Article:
Forty-eight years ago, a coven of self-styled witches gathered to curse Wall Street bankers, beauty pageants, and the Playboy Club. We speak to two former W.I.T.C.H. members about their spellbinding campaign against sexism.
W.I.T.C.H. demonstrators at a Wall Street protest. All photos by Bev Grant
On Halloween in 1968, Women's International Terrorist Conspiracy from Hell (W.I.T.C.H.) was born in New York. Dressed as witches, complete with brooms, capes and pointy black hats, chanting "Wall Street, Wall Street, up against the Wall Street," the group descended on the financial heartland of the United States to administer a hexing. A day later, the stock market reportedly fell 13 points.
In the coming months and years, various W.I.T.C.H. branches sprung up across the United States and as far away as Japan. Their targets included universities, beauty pageants, and Playboy Clubs. Anti-marriage leaflets distributed by W.I.T.C.H. featured the warning, "Always a bride; never a person." They protested wedding fairs, singing, "here comes the slaves, off to their graves" to the music of the traditional bridal march. At one such fair in Madison Square Garden, W.I.T.C.H. released 100 white mice into the crowd, leading the host of the event to quip, "I think they're just a little teed off because nobody ever proposed to them."
Blending the then radical demands of the burgeoning women's liberation movement with the iconography of witches, W.I.T.C.H. was provocative, fun, and, as founding member Robin Morgan writes in the anthology Sisterhood is Powerful, "unhierarchal [sic] to the point of anarchy." Groups played around with the W.I.T.C.H. acronym to suit their needs, coming up with Women Interested in Toppling Commercial Holidays and Women Infuriated at Taking Care of Hoodlums, among others. Becoming a member of W.I.T.C.H. was straightforward. According to the group's 1968 manifesto, "There is no joining W.I.T.C.H.. If you are a woman and dare to look within yourself, you are a witch."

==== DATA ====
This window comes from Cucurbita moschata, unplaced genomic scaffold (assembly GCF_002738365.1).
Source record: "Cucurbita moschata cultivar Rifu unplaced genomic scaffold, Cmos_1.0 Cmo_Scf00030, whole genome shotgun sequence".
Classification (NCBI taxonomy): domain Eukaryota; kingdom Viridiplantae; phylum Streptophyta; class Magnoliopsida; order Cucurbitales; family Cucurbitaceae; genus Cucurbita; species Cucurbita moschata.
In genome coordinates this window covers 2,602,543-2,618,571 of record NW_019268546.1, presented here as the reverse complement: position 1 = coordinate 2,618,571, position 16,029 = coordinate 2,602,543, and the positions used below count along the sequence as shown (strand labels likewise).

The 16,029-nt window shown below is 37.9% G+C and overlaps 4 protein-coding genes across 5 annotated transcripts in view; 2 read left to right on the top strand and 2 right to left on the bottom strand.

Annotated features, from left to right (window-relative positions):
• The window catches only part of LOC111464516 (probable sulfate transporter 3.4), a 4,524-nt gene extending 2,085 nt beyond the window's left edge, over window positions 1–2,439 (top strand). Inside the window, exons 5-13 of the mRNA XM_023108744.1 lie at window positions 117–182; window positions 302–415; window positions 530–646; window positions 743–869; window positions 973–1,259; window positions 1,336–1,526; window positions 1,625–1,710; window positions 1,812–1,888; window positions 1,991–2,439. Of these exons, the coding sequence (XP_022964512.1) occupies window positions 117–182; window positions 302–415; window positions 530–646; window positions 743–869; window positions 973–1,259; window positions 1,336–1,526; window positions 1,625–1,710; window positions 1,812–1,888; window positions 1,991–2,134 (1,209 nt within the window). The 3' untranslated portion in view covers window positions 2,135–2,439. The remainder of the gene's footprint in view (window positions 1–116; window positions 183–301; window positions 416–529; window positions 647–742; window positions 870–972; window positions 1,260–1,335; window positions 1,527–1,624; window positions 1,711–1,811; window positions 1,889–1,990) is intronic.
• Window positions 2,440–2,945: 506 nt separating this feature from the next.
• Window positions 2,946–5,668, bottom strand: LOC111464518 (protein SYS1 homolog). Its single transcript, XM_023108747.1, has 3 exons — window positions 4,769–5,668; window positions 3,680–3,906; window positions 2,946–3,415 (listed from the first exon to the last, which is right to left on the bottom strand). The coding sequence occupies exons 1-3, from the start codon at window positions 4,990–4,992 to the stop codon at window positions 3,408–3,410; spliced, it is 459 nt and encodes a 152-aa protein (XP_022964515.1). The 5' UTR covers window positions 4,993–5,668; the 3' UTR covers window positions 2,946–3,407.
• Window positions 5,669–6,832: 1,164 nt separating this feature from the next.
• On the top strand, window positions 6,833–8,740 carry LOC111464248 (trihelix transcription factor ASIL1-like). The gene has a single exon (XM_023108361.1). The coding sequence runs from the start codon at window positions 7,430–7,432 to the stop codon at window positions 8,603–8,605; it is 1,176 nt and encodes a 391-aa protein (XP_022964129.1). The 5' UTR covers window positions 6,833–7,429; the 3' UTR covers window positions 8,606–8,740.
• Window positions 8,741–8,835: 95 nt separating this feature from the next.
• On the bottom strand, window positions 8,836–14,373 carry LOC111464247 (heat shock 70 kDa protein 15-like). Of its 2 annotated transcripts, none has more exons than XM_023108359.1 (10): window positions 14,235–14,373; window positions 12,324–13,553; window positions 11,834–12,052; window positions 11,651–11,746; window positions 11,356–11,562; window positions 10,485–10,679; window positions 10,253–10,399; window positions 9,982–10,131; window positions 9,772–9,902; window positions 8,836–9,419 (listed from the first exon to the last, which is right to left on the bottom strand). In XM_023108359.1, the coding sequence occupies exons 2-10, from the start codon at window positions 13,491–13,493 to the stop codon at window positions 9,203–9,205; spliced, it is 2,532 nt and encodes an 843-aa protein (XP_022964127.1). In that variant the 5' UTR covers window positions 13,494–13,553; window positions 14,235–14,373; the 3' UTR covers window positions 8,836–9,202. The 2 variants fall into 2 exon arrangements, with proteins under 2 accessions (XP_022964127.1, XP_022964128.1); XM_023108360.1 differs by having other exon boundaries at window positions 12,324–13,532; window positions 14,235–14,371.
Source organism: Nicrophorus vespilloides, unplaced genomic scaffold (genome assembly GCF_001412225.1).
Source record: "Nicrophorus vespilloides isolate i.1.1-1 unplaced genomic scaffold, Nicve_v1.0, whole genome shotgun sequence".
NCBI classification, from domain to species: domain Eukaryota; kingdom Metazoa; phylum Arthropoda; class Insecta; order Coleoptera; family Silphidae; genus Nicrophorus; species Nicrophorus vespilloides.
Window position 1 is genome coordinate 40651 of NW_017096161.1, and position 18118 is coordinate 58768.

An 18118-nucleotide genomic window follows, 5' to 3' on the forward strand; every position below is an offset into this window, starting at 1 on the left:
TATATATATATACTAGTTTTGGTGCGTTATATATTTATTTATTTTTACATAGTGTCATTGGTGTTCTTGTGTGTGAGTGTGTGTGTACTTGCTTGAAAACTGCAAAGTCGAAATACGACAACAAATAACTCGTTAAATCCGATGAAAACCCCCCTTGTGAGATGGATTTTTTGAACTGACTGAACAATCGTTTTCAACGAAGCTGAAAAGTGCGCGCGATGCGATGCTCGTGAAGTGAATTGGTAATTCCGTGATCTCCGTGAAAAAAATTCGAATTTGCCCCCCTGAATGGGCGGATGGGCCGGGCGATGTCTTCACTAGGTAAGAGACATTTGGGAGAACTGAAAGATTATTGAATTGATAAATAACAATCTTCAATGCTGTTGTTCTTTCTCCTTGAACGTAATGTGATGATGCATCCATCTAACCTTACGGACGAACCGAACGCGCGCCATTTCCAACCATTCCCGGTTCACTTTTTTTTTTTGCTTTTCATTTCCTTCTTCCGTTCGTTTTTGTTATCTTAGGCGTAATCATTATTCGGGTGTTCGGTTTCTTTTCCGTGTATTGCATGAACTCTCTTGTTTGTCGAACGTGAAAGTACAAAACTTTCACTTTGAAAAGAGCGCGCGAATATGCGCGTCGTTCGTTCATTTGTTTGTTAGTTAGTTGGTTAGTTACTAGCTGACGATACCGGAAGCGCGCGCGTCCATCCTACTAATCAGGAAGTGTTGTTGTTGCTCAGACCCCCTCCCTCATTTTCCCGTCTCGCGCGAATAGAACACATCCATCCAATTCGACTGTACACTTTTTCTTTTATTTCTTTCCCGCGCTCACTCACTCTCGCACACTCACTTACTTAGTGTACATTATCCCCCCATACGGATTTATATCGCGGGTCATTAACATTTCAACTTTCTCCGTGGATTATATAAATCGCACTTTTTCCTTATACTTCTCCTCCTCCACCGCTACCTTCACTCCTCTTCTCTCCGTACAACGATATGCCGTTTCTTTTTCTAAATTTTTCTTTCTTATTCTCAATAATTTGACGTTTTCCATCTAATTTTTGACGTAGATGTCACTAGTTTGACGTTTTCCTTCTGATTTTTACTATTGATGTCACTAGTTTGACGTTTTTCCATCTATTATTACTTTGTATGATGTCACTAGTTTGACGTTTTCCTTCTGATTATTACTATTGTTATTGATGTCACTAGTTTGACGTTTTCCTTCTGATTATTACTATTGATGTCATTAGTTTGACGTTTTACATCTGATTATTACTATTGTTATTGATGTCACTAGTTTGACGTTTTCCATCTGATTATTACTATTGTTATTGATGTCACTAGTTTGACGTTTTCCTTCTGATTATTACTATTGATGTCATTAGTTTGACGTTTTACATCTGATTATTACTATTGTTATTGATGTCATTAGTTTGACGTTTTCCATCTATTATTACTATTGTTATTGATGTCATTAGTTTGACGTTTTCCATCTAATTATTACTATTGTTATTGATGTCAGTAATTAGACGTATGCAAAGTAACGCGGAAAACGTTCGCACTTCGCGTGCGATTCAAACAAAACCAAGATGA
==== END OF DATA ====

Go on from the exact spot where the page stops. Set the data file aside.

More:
"W.I.T.C.H. drew on the role of women at the edge of society," Heather Booth tells me over the phone. Booth took part in Chicago W.I.T.C.H. actions and remains a trailblazing campaigner and organizer. "It also referred to medieval times and to Salem. One way to reclaim to your identity in the face of oppression and to take the sting out of attacks that may be made on you is to take the word of opprobrium, of criticism, and say, "OK, I'll own that". In W.I.T.C.H., we used it as guerrilla theater."
While W.I.T.C.H. was serious about critiquing the twin evils of capitalism and patriarchy, they also knew how to enjoy themselves, as Booth recalls. "It was fun. It was a little bit anonymous because we all dressed in similar witch-like costumes. Some put makeup on their faces so you couldn't tell who they were. Afterwards, you just returned to your normal life."
"When we heard about the New York action in Chicago we created our own W.I.T.C.H. group. There were several actions that we ended up doing. One was at the Chicago Board of Trade. We did another one at the American Medical Association annual conference and one at the University of Chicago. I remember part of that hex: 'Knowledge is power, through which you control our mind, our spirit, our body, our soul—HEX! And then we'd run onto the stage and people would say, 'What was that?'"
Booth notes that many activists who took part in W.I.T.C.H. were also active in other feminist causes. She herself was the originator of Jane Collective, a large Chicago-based underground service that provided 11,000 abortions in the years 1969 to 1973, prior to Roe v. Wade.